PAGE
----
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31 Days, 31 Lists: Day Eighteen – Easy Books of 2017


It’s haiku. It’s poetry. It’s harder than original Twitter. Creating a quality easy book, whatever the reading level, is an art. Today, I’m throwing them all into a pile. The easy books that use only the simplest of words. The ones ones that veer closer to early chapter books (a category we’ll explore further tomorrow). However you like to define them, these are the books that I seriously believe are the most difficult to write. Give them your full respect, even as you hand them to your 5-year-olds.

For a more complete consideration of the easy books out this year, check out the Guessing Geisel blog, which I believe has at some time discussed all the books mentioned on this list at one time or another. Also check out Travis Jonker’s post today (coincidence!) predicting the Geisel winners.

2017 Easy Books

Barkus by Patricia MacLachlan


Hope you like yourself some Boutavant because this sucker is Boutavanteriffic! Now with 90% more Boutavant.

Honestly, there’s not much more to it than your standard big-dog-wrecks-havoc-with-family’s-orderly-life. But what is life without the classics, eh? The stories are fun and the art a pip. Good stuff.

Charlie and Mouse by Laurel Snyder, ill. Emily Hughes


Like Barkus this falls into those Frog & Toad level early early early chapter books. Only, in this case, instead of vest-wearing amphibians it’s two brothers having some very small, contained adventures in Hawaii. Snyder’s writing is at its best (personally, I love it when the mom asks if a bedtime banana is a “thing”) and if you haven’t encountered Emily Hughes before then you’re in for a visual treat. This is a hard one not to love. I’ve even heard it bandied about for Newbery consideration, so put that in your pipe and smoke it.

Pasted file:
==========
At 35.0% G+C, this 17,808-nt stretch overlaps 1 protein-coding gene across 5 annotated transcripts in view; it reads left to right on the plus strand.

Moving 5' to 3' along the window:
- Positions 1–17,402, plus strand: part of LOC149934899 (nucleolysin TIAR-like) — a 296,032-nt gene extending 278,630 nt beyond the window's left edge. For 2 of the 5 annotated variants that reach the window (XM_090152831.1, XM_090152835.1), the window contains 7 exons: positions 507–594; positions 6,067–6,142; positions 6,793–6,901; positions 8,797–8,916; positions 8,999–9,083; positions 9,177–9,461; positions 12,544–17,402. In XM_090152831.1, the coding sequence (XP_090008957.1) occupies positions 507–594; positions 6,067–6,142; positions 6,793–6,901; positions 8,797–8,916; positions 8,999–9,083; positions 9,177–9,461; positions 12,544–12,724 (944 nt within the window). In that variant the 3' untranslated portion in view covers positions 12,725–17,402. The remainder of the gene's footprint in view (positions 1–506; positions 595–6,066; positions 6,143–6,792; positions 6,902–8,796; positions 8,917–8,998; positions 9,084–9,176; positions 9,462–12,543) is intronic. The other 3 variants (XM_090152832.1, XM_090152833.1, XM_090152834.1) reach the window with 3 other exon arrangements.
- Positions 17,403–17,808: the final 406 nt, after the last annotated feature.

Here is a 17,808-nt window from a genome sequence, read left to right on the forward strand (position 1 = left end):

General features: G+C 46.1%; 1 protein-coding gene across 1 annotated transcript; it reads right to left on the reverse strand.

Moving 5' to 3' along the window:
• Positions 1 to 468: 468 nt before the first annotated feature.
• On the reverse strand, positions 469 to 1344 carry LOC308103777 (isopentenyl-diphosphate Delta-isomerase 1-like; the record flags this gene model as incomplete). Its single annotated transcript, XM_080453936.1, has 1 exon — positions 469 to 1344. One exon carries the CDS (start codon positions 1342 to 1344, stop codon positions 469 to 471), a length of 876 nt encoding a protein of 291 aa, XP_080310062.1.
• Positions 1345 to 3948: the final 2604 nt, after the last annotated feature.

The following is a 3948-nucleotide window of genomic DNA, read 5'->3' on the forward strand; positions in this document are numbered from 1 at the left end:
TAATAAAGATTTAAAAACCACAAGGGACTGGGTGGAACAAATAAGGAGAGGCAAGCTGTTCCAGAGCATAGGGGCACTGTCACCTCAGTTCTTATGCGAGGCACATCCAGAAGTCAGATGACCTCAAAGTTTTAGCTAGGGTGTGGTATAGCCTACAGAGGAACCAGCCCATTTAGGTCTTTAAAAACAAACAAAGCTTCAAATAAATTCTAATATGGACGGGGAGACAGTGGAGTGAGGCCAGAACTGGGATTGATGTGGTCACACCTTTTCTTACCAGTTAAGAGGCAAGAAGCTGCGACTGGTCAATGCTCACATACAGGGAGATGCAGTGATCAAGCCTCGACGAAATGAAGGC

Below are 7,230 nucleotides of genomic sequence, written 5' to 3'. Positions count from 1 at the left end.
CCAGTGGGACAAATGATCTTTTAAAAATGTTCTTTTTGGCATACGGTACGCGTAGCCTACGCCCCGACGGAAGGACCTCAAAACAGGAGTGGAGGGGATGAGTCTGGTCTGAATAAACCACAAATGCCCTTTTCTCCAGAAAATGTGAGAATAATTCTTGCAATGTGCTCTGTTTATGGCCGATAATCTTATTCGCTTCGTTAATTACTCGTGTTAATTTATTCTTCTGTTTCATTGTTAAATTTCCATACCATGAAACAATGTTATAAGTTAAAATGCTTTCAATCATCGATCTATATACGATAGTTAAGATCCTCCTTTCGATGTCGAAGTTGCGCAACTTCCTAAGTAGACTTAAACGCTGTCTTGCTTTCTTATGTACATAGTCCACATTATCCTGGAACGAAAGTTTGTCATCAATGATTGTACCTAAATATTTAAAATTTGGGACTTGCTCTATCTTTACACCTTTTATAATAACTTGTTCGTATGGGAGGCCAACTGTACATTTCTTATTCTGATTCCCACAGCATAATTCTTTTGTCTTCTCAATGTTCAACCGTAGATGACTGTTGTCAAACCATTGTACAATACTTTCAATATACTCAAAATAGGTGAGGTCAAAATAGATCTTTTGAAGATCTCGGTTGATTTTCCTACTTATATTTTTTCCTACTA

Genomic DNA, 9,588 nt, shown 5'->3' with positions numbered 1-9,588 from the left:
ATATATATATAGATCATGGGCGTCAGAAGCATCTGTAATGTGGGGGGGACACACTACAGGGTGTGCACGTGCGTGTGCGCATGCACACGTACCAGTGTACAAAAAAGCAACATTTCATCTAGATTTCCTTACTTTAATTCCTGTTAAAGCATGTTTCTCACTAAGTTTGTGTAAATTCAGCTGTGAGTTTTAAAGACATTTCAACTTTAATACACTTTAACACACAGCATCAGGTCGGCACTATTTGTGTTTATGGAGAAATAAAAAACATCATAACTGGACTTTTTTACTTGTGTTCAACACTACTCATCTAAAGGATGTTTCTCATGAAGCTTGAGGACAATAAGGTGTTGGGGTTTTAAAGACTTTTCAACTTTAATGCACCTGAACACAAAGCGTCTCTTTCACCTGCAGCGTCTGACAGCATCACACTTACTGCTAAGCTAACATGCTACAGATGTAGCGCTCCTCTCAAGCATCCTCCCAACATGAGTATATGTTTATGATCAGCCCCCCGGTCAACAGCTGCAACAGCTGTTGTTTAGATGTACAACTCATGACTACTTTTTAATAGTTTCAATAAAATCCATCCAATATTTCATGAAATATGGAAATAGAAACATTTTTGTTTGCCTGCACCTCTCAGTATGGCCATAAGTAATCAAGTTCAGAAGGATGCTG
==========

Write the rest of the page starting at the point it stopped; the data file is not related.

The Good for Nothing Button by Charise Mericle Harper


Yet another entry onto my Books I Most Regret Not Reviewing in 2017 list. You can hardly blame me. This easy book (part of the Elephant & Piggie series and just as simple in its text and wordings) actually ends up getting a bit deep on the reader. If something is nothing then can that nothing truly be said to start something? What is “nothing”? Yep. Being and Nothingness: Easy Book Philosophical Ponderings. That’s this book, it is.

King and Kayla and the Case of the Missing Dog Treats by Dori Hillestad Butler, ill. Nancy Meyers

King and Kayla and the Case of the Mysterious Mouse by Dori Hillestad Butler, ill. Nancy Meyers

King and Kayla and the Case of the Secret Code by Dori Hillestad Butler, ill. Nancy Meyers




I don’t think that there’s any point where kids aren’t into mysteries. But if you want to get them to Encyclopedia Brown, or even Cam Jansen, consider this detecting duo as a stepping stone. Told from the perspective of the very doggie dog King, we get a true canine view of these cases, with all the limitations therein. If I had to pick a favorite I’d be torn between Missing Dog Treats and Mysterious Mouse. Both are good. Dog Treats may have a leg up, if only because if feel like there’s some additional info we could have used with Mouse. But no objections to this charming series.

Meet Woof & Quack by Jamie A. Swenson, ill. Ryan Sias


I am SUCH a sucker for an easy book that dares to do a twist ending. I mean, the deck is stacked against the author from the start anyway, and then to throw in the unexpected? I’m in awe. Even though The Good For Nothing Button is part of the Elephant & Piggie imprint, Swenson’s book here feels like it’s a soul sister to the original Willems books. Or maybe I just like to see exploding cakes on the page. Maybe.

A Pig, a Fox, and Stinky Socks by Jonathan Fenske